The L-Max® process technology employed in the downstream chemical plant has been developed over
a six year timeframe through an extensive program of laboratory, mini-plant and pilot plant programs. Coupled with extensive flowsheet modelling and vendor testwork, a robust process has evolved that produces lithium chemical, high value by-product chemicals of caesium and rubidium (extracted by a separate proprietary process) and a range of bulk by-products, in an efficient low energy approach. Patent protection was received in fiscal 2020 for the L-Max® technology in Australia, Europe, Japan and the United States.
The Phase 1 chemical plant is designed to process 56,700tpa (dry basis) of lithium mica/amblygonite concentrate at a feed grade of up to 4.0% Li2O for production capacity of 5,600tpa of lithium hydroxide. The overall lithium recovery from concentrate to lithium hydroxide is estimated at 90%.
A key aspect of the L-Max® process is the direct leaching of the lithium bearing mineral from the feed without the need for an energy intensive thermal treatment step preceding the leach, which is employed by many other hard rock lithium conversion processes. The leach conditions are such that very little energy is required to keep the process at temperature. Optimising the leaching conditions has been an important part of the development process.
Handling of the leached slurry is a unique part of the L-Max® process and the embedded intellectual property. The slurry is filtered at moderate temperature to yield a solution containing the valuable alkali metals and a silica- rich filter cake. Selective washing of this cake is required to achieve high lithium recovery to the liquor moving downstream.
The filtered leach liquor, which is rich in aluminium, is cooled resulting in the crystallisation of an alum solid. This alum crystallisation step achieves the separation of lithium from the other monovalent cations. The monovalents, potassium, rubidium and caesium all form alums, whereas lithium does not. Filtering the alum slurry results in the potassium, rubidium and caesium, and most of the aluminium reporting to the solids, and a liquor containing the lithium and small amounts of other impurities. The alum solids are further treated to yield potassium, caesium and rubidium products.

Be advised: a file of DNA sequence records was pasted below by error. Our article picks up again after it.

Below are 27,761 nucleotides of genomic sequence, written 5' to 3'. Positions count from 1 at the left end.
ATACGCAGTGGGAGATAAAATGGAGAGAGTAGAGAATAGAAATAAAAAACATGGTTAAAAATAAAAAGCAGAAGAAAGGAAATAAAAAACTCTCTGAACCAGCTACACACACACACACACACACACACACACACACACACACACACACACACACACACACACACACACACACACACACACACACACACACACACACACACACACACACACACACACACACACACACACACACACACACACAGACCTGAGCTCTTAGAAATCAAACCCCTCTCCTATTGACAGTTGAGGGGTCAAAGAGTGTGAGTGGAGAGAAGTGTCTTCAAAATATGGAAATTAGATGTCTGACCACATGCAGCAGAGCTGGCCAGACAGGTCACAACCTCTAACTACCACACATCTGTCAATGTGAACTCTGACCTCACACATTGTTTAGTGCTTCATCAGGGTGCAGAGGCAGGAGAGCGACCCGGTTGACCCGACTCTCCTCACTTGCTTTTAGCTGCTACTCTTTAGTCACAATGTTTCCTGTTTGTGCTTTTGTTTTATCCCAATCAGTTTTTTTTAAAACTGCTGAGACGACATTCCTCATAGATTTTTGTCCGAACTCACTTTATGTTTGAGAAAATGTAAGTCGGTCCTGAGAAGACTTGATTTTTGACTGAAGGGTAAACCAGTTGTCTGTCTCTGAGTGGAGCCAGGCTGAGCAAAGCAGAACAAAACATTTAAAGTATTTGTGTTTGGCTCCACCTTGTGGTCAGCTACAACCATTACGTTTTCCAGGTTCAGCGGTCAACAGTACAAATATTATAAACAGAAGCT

The impure lithium-rich liquor is treated through a series of pH controlled precipitation stages, with limestone and lime, to sequentially remove the remaining impurities, namely iron, aluminium, manganese, and magnesium. The resulting lithium sulphate solution is of su cient quality to allow the recovery of a high specification lithium product.
LOH-Max® is a proprietary process for the production of lithium hydroxide without the co-production of sodium sulphate. The unique chemistry of this process has been able to directly produce high purity lithium hydroxide monohydrate in a cost effective manner. The process takes the lithium sulphate liquor produced from the L-Max® process as feed and involves hydrometallurgical reactions to produce lithium hydroxide and a gypsum containing residue. Provisional patent applications advanced in
fiscal 2020 for LOH-Max® and the separate process for production of caesium and rubidium chemicals. More recently a provisional patent application was lodged by Lepidico for the production of nominal battery grade specification lithium carbonate from a LOH-Max® intermediate crude lithium hydroxide via the sequestration of carbon dioxide – planned to be captured from the upstream L-Max® process – followed by refining. The new process is designed so that it can be integrated with either L-Max® and/or LOH-Max® or potentially in the chemical conversion of spodumene concentrates.
Chemical Plant layout